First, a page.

A cin­e­matic his­tory of a fes­tive clas­sic

The Herald on Sunday - Sunday Herald Life - - NEWS - By Paul Rodger

‘TIS the sea­son to watch Christ­mas movies, and screen ver­sions of Charles Dick­ens’s much-loved spook story, A Christ­mas Carol, will be play­ing on re­peat. The novella that brought us the tight­wad we all love to hate, Ebenezer Scrooge, was pub­lished in 1843, and since then the story has been adapted for ra­dio, the­atre, opera, even graphic nov­els – with the ear­li­est sur­viv­ing film adap­ta­tion dat­ing back to 1901. Other early pro­duc­tions in­volved the first Amer­i­can pro­duced ver­sion, re­leased in 1908 and sub­se­quently lost, and the pop­u­lar 11-minute si­lent film re­leased in 1910 – star­ring Marc McDer­mott and Charles S Ogle. Here is our top five:

Scrooge (1951): Con­sid­ered one of the great­est de­pic­tions of the story, di­rec­tor Brian Des­mond Hurst’s film was praised largely for Alas­tair Sim’s per­for­mance as Scrooge. Sim’s por­trayal of the miserly top-hat­ted pro­tag­o­nist re­flected a typ­i­cally huffy, un­car­ing fig­ure, but with a cu­ri­ously emo­tional edge. The ac­tor re­ceived crit­i­cal ac­claim for por­tray­ing a Scrooge whose char­ac­ter is chal­lenged by his own in­ner de­mons and trou­bled past.

Mickey’s Christ­mas Carol (1983): De­rived from Dis­ney’s 1974 au­dio mu­si­cal An Adap­ta­tion Of Dick­ens’ Christ­mas Carol, this was the stu­dio’s first orig­i­nal fea­ture car­toon in 30 years – bar re­leases – to star its fig­ure­head, Mickey Mouse. Fea­tur­ing Don­ald Duck, Goofy and other Dis­ney favourites, the film sees Scrooge McDuck (voiced by the late Alan Young) be­ing con­fronted by three Christ­mas ghosts, be­fore re­pent­ing of his cur­mud­geonly ways, and was nom­i­nated for an Academy Award for Best An­i­mated Short Film.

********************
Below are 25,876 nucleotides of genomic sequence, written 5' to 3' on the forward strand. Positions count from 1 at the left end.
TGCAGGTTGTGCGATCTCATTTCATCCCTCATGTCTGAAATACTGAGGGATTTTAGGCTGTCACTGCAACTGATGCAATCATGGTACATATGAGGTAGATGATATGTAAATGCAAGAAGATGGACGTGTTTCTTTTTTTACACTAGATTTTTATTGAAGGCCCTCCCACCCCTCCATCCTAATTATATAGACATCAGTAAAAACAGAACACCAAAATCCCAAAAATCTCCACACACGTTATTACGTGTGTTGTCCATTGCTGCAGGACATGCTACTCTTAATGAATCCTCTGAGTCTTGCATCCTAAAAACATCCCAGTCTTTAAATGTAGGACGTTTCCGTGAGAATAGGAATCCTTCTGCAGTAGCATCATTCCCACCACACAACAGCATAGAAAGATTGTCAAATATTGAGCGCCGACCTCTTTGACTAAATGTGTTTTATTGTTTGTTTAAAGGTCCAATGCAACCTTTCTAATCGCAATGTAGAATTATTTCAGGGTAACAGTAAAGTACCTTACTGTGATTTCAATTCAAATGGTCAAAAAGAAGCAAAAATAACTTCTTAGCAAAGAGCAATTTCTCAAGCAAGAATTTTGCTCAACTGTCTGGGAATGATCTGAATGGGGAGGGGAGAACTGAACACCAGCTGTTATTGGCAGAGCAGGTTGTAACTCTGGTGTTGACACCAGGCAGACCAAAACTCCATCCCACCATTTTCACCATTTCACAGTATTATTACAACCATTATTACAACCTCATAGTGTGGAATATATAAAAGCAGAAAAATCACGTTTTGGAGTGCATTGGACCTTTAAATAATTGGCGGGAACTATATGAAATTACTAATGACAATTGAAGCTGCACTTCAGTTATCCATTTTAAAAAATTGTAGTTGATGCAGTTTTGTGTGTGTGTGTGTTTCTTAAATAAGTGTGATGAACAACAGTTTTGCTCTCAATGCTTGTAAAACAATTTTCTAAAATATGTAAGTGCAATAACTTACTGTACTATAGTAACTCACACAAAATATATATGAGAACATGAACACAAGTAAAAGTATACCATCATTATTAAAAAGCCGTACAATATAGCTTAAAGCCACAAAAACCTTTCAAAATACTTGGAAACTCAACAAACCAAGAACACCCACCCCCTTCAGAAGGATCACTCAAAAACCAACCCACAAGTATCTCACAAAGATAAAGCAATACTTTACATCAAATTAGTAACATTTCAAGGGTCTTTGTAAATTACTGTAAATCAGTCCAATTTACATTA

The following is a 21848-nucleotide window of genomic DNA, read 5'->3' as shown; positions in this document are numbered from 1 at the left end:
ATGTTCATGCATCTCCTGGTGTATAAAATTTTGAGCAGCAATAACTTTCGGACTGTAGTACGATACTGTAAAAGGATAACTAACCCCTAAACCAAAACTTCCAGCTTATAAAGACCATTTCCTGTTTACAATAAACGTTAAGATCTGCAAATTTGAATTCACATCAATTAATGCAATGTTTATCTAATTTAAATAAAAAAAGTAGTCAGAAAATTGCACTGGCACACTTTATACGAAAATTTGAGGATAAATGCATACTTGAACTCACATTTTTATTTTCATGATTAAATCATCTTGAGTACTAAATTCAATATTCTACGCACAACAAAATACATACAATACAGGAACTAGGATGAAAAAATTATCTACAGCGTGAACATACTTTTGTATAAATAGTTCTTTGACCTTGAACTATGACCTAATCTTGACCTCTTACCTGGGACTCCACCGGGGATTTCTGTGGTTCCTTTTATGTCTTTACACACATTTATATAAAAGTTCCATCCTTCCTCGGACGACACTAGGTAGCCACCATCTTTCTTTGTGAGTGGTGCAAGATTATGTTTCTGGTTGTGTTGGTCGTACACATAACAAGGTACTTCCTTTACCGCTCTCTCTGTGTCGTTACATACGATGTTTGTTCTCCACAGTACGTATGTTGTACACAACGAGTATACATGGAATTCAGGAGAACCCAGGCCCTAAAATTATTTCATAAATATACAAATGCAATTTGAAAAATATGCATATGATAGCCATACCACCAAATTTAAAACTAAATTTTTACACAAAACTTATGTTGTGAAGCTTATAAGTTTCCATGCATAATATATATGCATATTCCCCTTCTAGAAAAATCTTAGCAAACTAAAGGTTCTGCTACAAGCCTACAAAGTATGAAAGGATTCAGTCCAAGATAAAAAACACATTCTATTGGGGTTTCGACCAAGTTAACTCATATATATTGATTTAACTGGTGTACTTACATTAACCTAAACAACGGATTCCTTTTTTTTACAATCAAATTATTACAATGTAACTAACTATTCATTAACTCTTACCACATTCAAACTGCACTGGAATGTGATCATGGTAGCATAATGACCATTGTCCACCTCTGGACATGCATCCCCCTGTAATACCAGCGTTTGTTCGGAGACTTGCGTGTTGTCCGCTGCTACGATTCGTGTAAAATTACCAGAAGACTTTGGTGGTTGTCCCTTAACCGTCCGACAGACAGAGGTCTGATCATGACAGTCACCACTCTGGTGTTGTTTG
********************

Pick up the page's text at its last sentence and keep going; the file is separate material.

Black­ad­der’s Christ­mas Carol (1988): First aired on De­cem­ber 23, 1988, the BBC’s 42-minute par­ody of the fa­mous tale pre­ceded the fi­nal in­stal­ment of the much-loved TV com­edy se­ries. With mem­o­rable lines in­clud­ing, “Baldrick, you wouldn’t see a sub­tle plan if it painted it­self pur­ple and danced naked on top of a harp­si­chord”, the Christ­mas spe­cial of­fered up the tra­di­tional Black­ad­der cast – Rowan Atkin­son, Tony Robin­son and Stephen Fry – and fea­tured a hugely en­ter­tain­ing ap­pear­ance by Rob­bie Coltrane, por­tray­ing the Spirit of Christ­mas who vis­its the ever an­i­mated and witty (Ebenezer) Black­ad­der on Christ­mas Eve and in­tro­duces him to his an­ces­tors, with hi­lar­i­ous re­sults. The Mup­pet Christ­mas Carol (1992): Part mu­si­cal, part com­edy-drama, Walt Dis­ney’s take on the tale fea­tured Michael Caine as Scrooge and an all-star Mup­pets line-up of Ker­mit the Frog, Miss Piggy, Gonzo and Rizzo the Rat, left. Fol­low­ing the tra­di­tional nar­ra­tive of the miserly Scrooge re­ject­ing Christ­mas in­vi­ta­tions and char­ity, the film plays out as a light-hearted mu­si­cal cel­e­bra­tion of Christ­mas spirit. Orig­i­nally billed as one of Dis­ney’s big­gest re­leases of the year, it fell short of box of­fice ex­pec­ta­tions but is now con­sid­ered a Christ­mas clas­sic for younger au­di­ences.

A Christ­mas Carol (2000): Shot in Alexan­dra Road coun­cil es­tate in Cam­den, London, this TV movie stars Ross Kemp – in his first role af­ter de­part­ing East­end­ers – as Ed­die Scrooge, a men­ac­ing loan shark who is haunted by the three spir­its of Christ­mas, fol­low­ing the mur­der of his busi­ness part­ner Ja­cob Mar­ley (Ray Fearon). De­spite its mod­est bud­get, the film ranked a favourable 7/10 on film site IMDB. The 75-minute dra­mafan­tasy has es­tab­lished a cult fol­low­ing for its left-field ap­proach to the char­ac­ter of Scrooge and its sin­cere ex­plo­ration of the ethics in Dick­ens’s tale.

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